joshua.dodd wrote:On another note, aren't many of these newer garages designed to be later transformed into liveable spaces?
If they are, I haven't heard a single thing about that. I've been saying for a while that this should be the standard, but, to my knowledge, I've only seen examples of this in other bigger cities (I seem to recall a garage in LA that was built with the intention of being converted sometime down the line).
This honestly seems like a no brainer to me. Forget digging underground, build a aesthetically pleasing garage above ground that can be later converted into residential. In the short term, it won't be ideal, but it'll save costs/time being above ground, give the building that higher parking ratio, and give us more room to grow in a decade or so. I'd happily put up with more above ground parking if it were designed this way.
tamtagon wrote:I think the fate of the parking garage moves at a very slow pace, especially when stacked up against the forum's favorite topics. I'm not too concerned downtown one day will have to come up with a plan to address derelict parking garages idling toward demolition through neglect. Isn't Plano the first city to start reviewing parking requirements, thanks to a review from Granite? It'll come time in Dallas City Council to allow for development without too much parking, especially residential and hotel.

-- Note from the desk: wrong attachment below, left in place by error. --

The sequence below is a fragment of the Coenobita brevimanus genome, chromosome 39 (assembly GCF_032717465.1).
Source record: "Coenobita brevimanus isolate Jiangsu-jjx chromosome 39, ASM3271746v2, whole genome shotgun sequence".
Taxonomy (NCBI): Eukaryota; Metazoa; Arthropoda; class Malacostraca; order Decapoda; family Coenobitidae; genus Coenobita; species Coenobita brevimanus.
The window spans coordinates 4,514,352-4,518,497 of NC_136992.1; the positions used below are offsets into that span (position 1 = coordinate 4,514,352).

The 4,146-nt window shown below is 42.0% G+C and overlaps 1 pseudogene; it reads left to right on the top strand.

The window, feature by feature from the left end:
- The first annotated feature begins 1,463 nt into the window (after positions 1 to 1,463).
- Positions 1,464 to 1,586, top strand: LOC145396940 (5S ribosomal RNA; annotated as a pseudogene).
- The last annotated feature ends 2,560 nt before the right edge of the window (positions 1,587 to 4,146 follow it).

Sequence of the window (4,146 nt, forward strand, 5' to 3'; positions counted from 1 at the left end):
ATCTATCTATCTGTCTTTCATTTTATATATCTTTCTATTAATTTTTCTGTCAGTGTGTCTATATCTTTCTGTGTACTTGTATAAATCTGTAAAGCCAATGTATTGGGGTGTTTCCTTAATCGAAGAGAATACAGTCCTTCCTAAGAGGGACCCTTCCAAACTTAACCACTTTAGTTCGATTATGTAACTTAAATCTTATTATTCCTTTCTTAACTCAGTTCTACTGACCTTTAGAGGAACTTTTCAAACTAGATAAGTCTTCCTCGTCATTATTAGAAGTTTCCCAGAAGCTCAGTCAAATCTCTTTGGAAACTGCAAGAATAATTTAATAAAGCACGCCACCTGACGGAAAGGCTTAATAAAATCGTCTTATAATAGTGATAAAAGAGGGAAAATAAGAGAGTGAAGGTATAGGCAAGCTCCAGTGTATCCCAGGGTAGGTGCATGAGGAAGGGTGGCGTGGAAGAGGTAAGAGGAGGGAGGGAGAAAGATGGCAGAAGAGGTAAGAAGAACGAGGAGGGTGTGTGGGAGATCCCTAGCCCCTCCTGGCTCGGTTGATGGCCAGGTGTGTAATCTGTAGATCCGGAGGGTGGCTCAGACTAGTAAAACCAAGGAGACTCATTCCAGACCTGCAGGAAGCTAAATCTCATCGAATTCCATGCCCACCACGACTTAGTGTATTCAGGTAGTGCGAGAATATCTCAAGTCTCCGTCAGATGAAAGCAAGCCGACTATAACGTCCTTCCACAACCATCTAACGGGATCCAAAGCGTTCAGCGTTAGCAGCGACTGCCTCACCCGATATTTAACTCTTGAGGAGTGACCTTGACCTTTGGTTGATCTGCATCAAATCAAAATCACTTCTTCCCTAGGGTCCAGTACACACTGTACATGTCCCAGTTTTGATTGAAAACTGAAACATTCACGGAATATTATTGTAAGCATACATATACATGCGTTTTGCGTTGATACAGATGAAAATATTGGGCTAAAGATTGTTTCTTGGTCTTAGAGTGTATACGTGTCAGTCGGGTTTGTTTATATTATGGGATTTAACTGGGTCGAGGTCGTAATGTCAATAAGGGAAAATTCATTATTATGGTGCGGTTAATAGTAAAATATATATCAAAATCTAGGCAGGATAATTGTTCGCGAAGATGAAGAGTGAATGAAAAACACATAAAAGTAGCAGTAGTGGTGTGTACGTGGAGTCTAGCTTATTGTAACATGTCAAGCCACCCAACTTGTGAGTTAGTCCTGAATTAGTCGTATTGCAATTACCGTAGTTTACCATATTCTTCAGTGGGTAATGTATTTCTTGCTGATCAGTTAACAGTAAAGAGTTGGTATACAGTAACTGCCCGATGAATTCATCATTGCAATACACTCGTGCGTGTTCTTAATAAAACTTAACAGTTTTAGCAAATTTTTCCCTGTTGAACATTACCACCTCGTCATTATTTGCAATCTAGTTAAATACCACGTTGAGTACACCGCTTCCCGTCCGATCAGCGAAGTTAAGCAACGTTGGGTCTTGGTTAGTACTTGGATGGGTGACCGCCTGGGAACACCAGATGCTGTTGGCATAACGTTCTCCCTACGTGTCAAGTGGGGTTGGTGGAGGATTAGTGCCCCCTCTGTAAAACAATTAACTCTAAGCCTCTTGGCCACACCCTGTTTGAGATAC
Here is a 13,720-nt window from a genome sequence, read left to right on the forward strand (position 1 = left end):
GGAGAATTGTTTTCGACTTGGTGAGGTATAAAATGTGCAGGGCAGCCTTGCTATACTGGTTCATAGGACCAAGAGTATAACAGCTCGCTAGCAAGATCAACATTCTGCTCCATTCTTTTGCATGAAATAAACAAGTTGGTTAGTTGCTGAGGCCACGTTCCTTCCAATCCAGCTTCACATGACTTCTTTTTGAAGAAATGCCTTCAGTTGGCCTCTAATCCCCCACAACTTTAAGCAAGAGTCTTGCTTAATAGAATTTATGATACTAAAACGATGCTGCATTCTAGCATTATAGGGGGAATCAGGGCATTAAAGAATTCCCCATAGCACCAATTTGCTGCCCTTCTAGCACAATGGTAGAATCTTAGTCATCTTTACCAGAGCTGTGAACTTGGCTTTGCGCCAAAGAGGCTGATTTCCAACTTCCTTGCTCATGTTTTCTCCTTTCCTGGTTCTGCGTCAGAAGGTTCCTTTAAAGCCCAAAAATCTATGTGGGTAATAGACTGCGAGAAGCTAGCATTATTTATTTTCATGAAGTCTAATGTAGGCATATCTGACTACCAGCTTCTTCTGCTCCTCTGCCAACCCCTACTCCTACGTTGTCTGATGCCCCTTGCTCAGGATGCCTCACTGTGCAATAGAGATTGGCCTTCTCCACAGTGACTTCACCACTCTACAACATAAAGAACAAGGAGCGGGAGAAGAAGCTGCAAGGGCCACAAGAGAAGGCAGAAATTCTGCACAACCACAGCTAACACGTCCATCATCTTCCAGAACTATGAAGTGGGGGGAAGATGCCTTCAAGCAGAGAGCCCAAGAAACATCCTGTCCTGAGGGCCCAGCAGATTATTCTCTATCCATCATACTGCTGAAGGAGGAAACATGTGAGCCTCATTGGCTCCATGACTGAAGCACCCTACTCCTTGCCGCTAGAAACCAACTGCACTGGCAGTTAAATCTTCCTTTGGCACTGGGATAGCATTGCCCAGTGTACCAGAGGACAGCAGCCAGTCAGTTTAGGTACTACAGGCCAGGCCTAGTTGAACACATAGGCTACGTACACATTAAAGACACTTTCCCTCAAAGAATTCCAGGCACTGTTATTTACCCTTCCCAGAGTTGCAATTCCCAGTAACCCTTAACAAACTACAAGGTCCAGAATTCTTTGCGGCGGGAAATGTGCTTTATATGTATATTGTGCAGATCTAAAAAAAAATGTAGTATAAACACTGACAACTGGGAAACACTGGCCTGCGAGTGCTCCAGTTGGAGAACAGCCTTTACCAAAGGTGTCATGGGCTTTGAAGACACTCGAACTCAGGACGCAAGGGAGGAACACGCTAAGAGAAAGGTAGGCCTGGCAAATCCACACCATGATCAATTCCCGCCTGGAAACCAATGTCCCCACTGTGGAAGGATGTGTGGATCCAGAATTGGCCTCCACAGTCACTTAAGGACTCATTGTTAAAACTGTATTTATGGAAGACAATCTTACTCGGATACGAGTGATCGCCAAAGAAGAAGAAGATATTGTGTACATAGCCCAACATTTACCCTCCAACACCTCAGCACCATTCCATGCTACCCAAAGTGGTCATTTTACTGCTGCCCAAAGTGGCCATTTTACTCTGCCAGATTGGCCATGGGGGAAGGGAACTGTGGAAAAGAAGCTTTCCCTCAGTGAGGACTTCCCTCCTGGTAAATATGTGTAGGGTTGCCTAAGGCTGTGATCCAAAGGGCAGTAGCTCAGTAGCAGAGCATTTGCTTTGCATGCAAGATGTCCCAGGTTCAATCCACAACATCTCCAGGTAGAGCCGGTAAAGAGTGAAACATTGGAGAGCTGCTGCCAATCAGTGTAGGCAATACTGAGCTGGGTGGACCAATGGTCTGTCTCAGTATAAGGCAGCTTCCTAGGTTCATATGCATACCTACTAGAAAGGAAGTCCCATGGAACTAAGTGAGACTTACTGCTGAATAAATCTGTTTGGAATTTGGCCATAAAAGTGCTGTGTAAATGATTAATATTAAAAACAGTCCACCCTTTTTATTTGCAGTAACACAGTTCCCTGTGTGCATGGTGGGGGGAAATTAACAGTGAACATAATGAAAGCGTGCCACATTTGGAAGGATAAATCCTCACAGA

I wonder if the parking garages of today will eventually become 'urban trailer parks'. After-all, RVs are basically studios on wheels, and, once we have self driving RVs, I can see them becoming popular again. I guess they would have to shake off the negative connotation and make them trendy/cool somehow.